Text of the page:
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Farmers’ mental health woes worsen – and affect women harder

The picture of Canadian farmers’ beleaguered mental health just got clearer…and it’s not a pretty sight.

A study released Monday by University of Guelph researchers shows that compared to a survey conducted five years ago, farmers’ mental health is worse than the general population in almost every outcome investigated.

They say traits they examined, including exhaustion and cynicism (two of the three components of burnout), stress, anxiety, depression, suicide ideation and lower resilience, speak of a grim reality.

One out of every four farmers surveyed said their life was not worth living, wish they were dead or thought of taking their own life in the last 12 months.

“It’s a very troubling situation,” says population medicine Prof. Andria Jones-Bitton, who conducted the study with Dr. Briana Hagen and Master of Science student Rochelle Thompson.“We need and want Canadian farmers to be stronger than ever, especially as we face huge worldwide food production questions. Unfortunately, from a mental health perspective, that doesn’t appear to be case.”

The research revealed that women farmers were experiencing more dire effects than men in every aspect of mental health that was examined. Jones-Bitton saw women with higher scores in the 2015-16 survey too, but she the differences now seem more pronounced.

“I suspect for women farmers, it heavily relates to role conflict whereby women – in addition to working on-farm and potentially off-farm – are responsible for other roles like ‘default parent,’ household operations, and go-to person for support,” she says. “This, in addition to the pressures of farming and the pandemic, places a large burden on women.”

The only exception concerned alcohol use – also troubling, of course – where men had significantly higher scores than women.

The research, funded by Agriculture and Agri-Food Canada, involved nearly 1,200 participants from all commodity groups across Canada, from February to May 2021.  At that time, the pandemic had reared up again, and heading into spring, the mood in the farming community was suppressed.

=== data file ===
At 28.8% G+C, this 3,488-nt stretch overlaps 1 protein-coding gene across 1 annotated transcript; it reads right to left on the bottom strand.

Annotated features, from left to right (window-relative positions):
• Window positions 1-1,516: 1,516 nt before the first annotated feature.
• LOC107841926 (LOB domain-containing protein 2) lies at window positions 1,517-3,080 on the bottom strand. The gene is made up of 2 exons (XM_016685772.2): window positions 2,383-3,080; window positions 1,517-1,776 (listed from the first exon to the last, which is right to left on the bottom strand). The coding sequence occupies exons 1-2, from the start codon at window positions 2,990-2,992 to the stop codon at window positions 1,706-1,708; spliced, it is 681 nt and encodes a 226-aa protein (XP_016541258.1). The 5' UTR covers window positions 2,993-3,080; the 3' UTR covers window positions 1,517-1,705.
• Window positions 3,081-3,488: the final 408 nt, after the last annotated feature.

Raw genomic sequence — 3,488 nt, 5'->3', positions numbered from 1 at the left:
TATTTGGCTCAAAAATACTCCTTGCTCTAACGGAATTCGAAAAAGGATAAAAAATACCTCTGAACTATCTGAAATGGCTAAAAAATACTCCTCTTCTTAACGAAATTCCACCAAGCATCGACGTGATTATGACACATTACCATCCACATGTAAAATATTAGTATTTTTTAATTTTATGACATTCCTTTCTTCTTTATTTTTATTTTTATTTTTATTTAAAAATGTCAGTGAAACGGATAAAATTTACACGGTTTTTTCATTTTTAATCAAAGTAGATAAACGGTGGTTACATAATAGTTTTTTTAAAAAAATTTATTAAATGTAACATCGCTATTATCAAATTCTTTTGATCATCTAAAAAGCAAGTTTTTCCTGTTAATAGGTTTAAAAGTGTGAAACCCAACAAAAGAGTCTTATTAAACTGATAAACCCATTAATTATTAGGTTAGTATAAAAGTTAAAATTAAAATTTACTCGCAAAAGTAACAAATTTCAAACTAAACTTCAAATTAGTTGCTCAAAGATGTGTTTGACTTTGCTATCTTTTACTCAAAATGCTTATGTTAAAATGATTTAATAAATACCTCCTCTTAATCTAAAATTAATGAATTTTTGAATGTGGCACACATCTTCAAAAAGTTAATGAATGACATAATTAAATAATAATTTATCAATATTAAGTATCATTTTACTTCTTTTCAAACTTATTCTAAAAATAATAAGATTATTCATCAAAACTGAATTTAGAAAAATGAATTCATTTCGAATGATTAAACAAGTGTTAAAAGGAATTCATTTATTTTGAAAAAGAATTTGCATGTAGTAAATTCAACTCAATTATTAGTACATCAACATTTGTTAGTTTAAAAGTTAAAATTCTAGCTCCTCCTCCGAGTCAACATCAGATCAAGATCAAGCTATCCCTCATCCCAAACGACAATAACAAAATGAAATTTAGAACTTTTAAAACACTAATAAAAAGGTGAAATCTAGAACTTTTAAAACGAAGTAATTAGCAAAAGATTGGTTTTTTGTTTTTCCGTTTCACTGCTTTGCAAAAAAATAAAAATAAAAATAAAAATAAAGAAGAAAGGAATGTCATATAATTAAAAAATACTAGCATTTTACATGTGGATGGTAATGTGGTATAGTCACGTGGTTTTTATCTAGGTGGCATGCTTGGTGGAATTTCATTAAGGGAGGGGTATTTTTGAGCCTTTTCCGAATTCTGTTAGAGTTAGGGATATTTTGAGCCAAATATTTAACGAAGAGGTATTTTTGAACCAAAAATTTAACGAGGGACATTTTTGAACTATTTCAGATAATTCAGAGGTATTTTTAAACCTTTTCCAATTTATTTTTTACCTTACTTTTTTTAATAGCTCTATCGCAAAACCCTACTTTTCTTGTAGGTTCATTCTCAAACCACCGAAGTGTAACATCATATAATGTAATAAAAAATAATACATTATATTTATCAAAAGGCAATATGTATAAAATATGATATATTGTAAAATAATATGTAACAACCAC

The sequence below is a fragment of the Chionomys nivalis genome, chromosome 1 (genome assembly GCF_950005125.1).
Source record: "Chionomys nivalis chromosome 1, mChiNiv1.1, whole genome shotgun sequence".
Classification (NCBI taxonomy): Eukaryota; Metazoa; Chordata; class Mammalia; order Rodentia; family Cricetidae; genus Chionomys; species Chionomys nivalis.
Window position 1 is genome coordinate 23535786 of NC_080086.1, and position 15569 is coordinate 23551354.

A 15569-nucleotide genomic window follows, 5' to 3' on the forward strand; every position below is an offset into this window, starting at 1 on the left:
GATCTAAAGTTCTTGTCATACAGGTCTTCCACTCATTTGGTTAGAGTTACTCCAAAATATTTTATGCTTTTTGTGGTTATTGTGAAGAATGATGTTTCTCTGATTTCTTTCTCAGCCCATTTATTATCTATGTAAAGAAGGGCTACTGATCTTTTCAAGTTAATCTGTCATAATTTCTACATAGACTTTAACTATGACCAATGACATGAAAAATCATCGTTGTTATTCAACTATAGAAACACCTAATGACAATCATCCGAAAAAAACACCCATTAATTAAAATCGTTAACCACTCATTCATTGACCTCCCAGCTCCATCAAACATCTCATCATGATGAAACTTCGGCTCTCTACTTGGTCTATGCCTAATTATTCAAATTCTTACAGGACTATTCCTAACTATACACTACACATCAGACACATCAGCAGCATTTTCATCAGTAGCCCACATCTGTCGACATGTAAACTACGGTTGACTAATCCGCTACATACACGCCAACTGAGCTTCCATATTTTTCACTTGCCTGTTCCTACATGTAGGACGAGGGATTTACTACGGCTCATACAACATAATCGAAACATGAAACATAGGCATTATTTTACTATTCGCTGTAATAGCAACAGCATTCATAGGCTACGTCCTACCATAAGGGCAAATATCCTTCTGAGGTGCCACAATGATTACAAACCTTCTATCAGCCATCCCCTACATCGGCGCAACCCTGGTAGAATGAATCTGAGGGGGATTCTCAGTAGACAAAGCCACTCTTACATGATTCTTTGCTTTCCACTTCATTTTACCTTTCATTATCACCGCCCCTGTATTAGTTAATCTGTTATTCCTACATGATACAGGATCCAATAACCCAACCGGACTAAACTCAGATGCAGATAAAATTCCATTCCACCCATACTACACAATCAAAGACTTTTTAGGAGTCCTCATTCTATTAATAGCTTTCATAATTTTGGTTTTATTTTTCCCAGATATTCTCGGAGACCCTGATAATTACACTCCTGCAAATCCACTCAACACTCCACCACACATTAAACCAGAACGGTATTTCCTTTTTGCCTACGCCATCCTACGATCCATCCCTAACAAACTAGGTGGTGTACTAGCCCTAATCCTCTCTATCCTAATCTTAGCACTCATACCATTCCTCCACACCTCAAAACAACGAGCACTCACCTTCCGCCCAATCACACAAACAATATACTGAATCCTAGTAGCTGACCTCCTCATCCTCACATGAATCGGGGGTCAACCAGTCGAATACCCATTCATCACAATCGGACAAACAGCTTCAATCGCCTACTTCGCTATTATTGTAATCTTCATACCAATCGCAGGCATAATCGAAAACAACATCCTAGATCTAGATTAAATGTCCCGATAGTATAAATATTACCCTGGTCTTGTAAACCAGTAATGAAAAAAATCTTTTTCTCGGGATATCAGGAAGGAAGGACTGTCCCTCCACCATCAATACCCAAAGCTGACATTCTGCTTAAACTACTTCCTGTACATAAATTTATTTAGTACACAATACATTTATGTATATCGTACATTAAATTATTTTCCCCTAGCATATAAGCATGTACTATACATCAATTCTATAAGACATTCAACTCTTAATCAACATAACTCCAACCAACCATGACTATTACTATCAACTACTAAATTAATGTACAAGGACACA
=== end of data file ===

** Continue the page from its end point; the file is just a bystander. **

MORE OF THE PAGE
The researchers say the COVID-19 pandemic exacerbated an already tenuous situation. During that time, mental health problems related to high stress, burnout, anxiety and depression accelerated across all of society, including the farm community.

Jones-Bitton’s pioneering research in this area established Canada as a world leader in understanding farmers’ mental health. She has long advocated for a strong call to action for evidence-based, coordinated research and programming to provide support for farmer mental health and well-being in Canada.

She says this study highlights opportunities for stress management training to better support Canadian farmers’ resilience and growth. As well, she says, it also confirms the need to bring together and support professionally trained individuals to develop and deliver mental health programming for agriculture, and work with farming stakeholders and researchers to formally evaluate the programming to ensure safe and effective mental health treatment and prevention.

“The more we learn from research, the more we understand the problems and possible ways to address them,” she says.

Jones-Bitton says the research team plans to update the findings every five years.

And meanwhile, spring planting once again gets underway, for a highly challenged farming community.

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